Disturbed Energy Field? Yes or No? - page 7

probably no other nursing diagnosis has garnered as much controversy as this one: energy field disturbance - wikipedia, the free encyclopedia scathing criticism of this nursing... Read More

  1. by   hypocaffeinemia
    Thank you for the ad hominem.

    I am trying to encourage scientific thinking. I'm sorry this upsets you.

    I am open to believing in your therapy modality if you can demonstrate the veracity of the modality empirically.
  2. by   VickyRN
    Actually, empiricism is only ONE scientific way of knowing in nursing. Carper, in her seminal work Fundamental Patterns of Knowing in Nursing (1978), identified FOUR different scientific ways of knowing in nursing: personal, ethical, aesthetic, and empirical. Not every natural phenomenon can be captured empirically - just not possible. Does not make it any less real - or any less scientific.

    Medical model = empirics, reductionism
    Nursing model = holistic focus, taking into account all four patterns of knowing
  3. by   hypocaffeinemia
    Quote from VickyRN
    Actually, empiricism is only ONE scientific way of knowing in nursing. Carper, in her seminal work Fundamental Patterns of Knowing in Nursing (1978), identified FOUR different scientific ways of knowing in nursing: personal, ethical, aesthetic, and empirical. Not every natural phenomenon can be captured empirically - just not possible. Does not make it any less real - or any less scientific.

    Medical model = empirics, reductionism
    Nursing model = holistic focus, taking into account all four patterns of knowing
    You're using a very contextual definition of the word empiric there-- one from (as you cited) a nursing theory textbook. I'm talking about empiricism in science in general.

    And yes, every natural phenomenon can be studied empirically.

    Nursing is not a place to assert things a priori, which is essentially what "disturbed energy fields are".

    We must first examine and define the so-called energy fields in order to understand what supposedly manipulating them even means.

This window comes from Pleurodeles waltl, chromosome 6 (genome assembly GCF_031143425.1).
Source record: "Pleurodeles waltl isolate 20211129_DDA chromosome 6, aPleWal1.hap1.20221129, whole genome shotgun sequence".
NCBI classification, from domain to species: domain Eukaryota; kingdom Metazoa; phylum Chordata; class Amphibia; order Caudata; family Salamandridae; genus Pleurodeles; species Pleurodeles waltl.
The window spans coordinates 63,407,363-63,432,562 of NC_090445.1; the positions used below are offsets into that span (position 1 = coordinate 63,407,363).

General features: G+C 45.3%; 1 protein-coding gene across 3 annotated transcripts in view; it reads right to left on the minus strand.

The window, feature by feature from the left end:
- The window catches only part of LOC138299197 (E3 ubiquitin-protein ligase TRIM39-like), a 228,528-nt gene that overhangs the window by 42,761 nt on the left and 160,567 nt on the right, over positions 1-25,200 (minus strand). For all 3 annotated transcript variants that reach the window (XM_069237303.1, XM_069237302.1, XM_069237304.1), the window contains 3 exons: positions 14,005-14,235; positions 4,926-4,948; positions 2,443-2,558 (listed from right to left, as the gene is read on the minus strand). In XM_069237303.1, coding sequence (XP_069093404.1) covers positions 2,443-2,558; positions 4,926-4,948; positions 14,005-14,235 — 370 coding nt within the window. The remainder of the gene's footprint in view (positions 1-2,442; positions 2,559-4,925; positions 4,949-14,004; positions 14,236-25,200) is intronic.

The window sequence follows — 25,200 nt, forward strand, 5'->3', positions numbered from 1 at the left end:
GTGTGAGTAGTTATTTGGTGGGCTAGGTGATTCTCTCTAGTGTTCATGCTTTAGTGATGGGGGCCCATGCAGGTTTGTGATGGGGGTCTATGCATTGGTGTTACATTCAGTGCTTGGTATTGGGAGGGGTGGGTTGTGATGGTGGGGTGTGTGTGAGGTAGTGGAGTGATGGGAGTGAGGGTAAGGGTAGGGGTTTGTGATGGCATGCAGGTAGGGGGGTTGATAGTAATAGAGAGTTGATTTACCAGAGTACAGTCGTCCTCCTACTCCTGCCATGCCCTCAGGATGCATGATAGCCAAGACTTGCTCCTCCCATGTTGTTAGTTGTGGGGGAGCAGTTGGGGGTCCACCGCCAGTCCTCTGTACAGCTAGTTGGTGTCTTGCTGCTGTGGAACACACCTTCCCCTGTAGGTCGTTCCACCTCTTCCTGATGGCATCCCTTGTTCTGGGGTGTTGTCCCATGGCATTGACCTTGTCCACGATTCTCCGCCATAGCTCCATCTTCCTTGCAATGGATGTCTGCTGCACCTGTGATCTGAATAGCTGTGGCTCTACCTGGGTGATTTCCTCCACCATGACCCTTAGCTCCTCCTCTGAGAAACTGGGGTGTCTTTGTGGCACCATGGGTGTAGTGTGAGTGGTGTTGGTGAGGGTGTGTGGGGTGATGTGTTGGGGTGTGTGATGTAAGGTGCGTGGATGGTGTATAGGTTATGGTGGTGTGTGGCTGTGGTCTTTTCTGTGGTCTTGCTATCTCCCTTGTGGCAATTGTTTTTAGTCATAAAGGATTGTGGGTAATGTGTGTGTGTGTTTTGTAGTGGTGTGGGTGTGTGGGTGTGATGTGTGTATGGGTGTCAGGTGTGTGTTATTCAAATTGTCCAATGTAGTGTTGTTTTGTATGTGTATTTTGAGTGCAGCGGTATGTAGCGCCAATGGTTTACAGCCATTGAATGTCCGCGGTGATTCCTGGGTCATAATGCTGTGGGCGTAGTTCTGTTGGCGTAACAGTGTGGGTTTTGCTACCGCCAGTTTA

4. by   nursel56
    Actually, Hypos questions are logical and pointed, though a little sharp, but your responses of impatience and exasperation aren't too helpful either. Kind of reminds me of the movie "Harvey".

    In general , though, I have nothing against alternative therapies if the worst thing they can do is nothing. There are many, many of these therapies and truckloads of books have been written about them. I know this because I lived in Boulder, Colorado for seven years.

    It's wonderful if a nurse or doctor wants to learn and practice these things, as a separate practice. My questions keep going back to how this would all work in a hospital. There it is frought with problems, not the least of which probably 95 percent of the staff can't see. How could you put that in a careplan? How would the staff nurse know what to chart, how could she give report on an aura? etcetera
  5. by   Woodenpug
    A Close Look at Therapeutic Touch

    Linda Rosa, BSN, RN; Emily Rosa; Larry Sarner; Stephen Barrett, MD

    JAMA. 1998;279:1005-1010.

    Abstract:

    Context.-- Therapeutic Touch (TT) is a widely used nursing practice rooted in mysticism but alleged to have a scientific basis. Practitioners of TT claim to treat many medical conditions by using their hands to manipulate a "human energy field" perceptible above the patient's skin.

    Objective.-- To investigate whether TT practitioners can actually perceive a "human energy field."

    Design.-- Twenty-one practitioners with TT experience for from 1 to 27 years were tested under blinded conditions to determine whether they could correctly identify which of their hands was closest to the investigator's hand. Placement of the investigator's hand was determined by flipping a coin. Fourteen practitioners were tested 10 times each, and 7 practitioners were tested 20 times each.

    Main Outcome Measure.-- Practitioners of TT were asked to state whether the investigator's unseen hand hovered above their right hand or their left hand. To show the validity of TT theory, the practitioners should have been able to locate the investigator's hand 100% of the time. A score of 50% would be expected through chance alone.